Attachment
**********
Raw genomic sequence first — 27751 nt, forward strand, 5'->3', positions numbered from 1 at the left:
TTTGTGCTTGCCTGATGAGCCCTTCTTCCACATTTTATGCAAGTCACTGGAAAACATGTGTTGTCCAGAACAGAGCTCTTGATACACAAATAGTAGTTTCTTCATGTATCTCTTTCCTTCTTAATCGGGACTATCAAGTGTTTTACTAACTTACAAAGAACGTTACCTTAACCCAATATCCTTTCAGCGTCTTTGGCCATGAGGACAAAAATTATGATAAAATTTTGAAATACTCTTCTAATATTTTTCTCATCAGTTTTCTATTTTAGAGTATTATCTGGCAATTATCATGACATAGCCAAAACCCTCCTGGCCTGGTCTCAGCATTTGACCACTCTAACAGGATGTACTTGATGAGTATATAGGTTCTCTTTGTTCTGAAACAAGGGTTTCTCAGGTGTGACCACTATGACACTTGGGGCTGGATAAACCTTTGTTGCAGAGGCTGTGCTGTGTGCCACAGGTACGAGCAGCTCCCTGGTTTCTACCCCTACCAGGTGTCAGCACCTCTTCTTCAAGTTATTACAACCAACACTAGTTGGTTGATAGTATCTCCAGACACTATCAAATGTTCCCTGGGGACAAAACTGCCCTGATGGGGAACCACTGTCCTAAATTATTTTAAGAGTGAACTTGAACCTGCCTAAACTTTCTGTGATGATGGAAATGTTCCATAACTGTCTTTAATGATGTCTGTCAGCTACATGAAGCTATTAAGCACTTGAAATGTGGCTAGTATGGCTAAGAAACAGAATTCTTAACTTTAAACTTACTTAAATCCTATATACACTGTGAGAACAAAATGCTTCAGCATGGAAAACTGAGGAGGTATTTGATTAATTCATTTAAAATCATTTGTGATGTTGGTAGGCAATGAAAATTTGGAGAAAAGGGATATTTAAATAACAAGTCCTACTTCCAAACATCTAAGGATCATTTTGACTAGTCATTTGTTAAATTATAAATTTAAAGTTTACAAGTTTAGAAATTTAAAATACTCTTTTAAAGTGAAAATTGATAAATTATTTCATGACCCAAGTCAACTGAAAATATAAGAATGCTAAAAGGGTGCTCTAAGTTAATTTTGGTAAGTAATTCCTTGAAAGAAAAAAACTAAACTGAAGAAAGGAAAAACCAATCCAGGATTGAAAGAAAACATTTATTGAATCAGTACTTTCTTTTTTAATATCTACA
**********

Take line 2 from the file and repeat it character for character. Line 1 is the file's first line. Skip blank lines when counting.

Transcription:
TTTGTGCTTGCCTGATGAGCCCTTCTTCCACATTTTATGCAAGTCACTGGAAAACATGTGTTGTCCAGAACAGAGCTCTTGATACACAAATAGTAGTTTCTTCATGTATCTCTTTCCTTCTTAATCGGGACTATCAAGTGTTTTACTAACTTACAAAGAACGTTACCTTAACCCAATATCCTTTCAGCGTCTTTGGCCATGAGGACAAAAATTATGATAAAATTTTGAAATACTCTTCTAATATTTTTCTCATCAGTTTTCTATTTTAGAGTATTATCTGGCAATTATCATGACATAGCCAAAACCCTCCTGGCCTGGTCTCAGCATTTGACCACTCTAACAGGATGTACTTGATGAGTATATAGGTTCTCTTTGTTCTGAAACAAGGGTTTCTCAGGTGTGACCACTATGACACTTGGGGCTGGATAAACCTTTGTTGCAGAGGCTGTGCTGTGTGCCACAGGTACGAGCAGCTCCCTGGTTTCTACCCCTACCAGGTGTCAGCACCTCTTCTTCAAGTTATTACAACCAACACTAGTTGGTTGATAGTATCTCCAGACACTATCAAATGTTCCCTGGGGACAAAACTGCCCTGATGGGGAACCACTGTCCTAAATTATTTTAAGAGTGAACTTGAACCTGCCTAAACTTTCTGTGATGATGGAAATGTTCCATAACTGTCTTTAATGATGTCTGTCAGCTACATGAAGCTATTAAGCACTTGAAATGTGGCTAGTATGGCTAAGAAACAGAATTCTTAACTTTAAACTTACTTAAATCCTATATACACTGTGAGAACAAAATGCTTCAGCATGGAAAACTGAGGAGGTATTTGATTAATTCATTTAAAATCATTTGTGATGTTGGTAGGCAATGAAAATTTGGAGAAAAGGGATATTTAAATAACAAGTCCTACTTCCAAACATCTAAGGATCATTTTGACTAGTCATTTGTTAAATTATAAATTTAAAGTTTACAAGTTTAGAAATTTAAAATACTCTTTTAAAGTGAAAATTGATAAATTATTTCATGACCCAAGTCAACTGAAAATATAAGAATGCTAAAAGGGTGCTCTAAGTTAATTTTGGTAAGTAATTCCTTGAAAGAAAAAAACTAAACTGAAGAAAGGAAAAACCAATCCAGGATTGAAAGAAAACATTTATTGAATCAGTACTTTCTTTTTTAATATCTACA